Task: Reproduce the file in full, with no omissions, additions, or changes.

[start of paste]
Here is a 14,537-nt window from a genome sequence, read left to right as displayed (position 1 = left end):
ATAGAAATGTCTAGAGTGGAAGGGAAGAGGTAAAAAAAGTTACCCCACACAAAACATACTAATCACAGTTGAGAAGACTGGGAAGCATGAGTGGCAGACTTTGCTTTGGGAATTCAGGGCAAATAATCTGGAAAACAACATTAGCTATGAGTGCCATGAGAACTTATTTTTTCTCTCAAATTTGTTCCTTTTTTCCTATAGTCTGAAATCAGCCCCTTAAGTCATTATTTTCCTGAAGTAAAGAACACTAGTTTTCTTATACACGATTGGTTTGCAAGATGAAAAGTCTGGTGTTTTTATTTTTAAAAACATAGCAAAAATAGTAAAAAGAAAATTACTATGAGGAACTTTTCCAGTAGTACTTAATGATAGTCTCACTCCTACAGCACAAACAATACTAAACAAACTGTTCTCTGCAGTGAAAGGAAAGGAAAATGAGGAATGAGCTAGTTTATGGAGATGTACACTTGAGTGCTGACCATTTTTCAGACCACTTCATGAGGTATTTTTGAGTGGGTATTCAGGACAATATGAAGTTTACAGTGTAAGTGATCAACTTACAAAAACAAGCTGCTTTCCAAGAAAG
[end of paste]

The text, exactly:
Here is a 14,537-nt window from a genome sequence, read left to right as displayed (position 1 = left end):
ATAGAAATGTCTAGAGTGGAAGGGAAGAGGTAAAAAAAGTTACCCCACACAAAACATACTAATCACAGTTGAGAAGACTGGGAAGCATGAGTGGCAGACTTTGCTTTGGGAATTCAGGGCAAATAATCTGGAAAACAACATTAGCTATGAGTGCCATGAGAACTTATTTTTTCTCTCAAATTTGTTCCTTTTTTCCTATAGTCTGAAATCAGCCCCTTAAGTCATTATTTTCCTGAAGTAAAGAACACTAGTTTTCTTATACACGATTGGTTTGCAAGATGAAAAGTCTGGTGTTTTTATTTTTAAAAACATAGCAAAAATAGTAAAAAGAAAATTACTATGAGGAACTTTTCCAGTAGTACTTAATGATAGTCTCACTCCTACAGCACAAACAATACTAAACAAACTGTTCTCTGCAGTGAAAGGAAAGGAAAATGAGGAATGAGCTAGTTTATGGAGATGTACACTTGAGTGCTGACCATTTTTCAGACCACTTCATGAGGTATTTTTGAGTGGGTATTCAGGACAATATGAAGTTTACAGTGTAAGTGATCAACTTACAAAAACAAGCTGCTTTCCAAGAAAG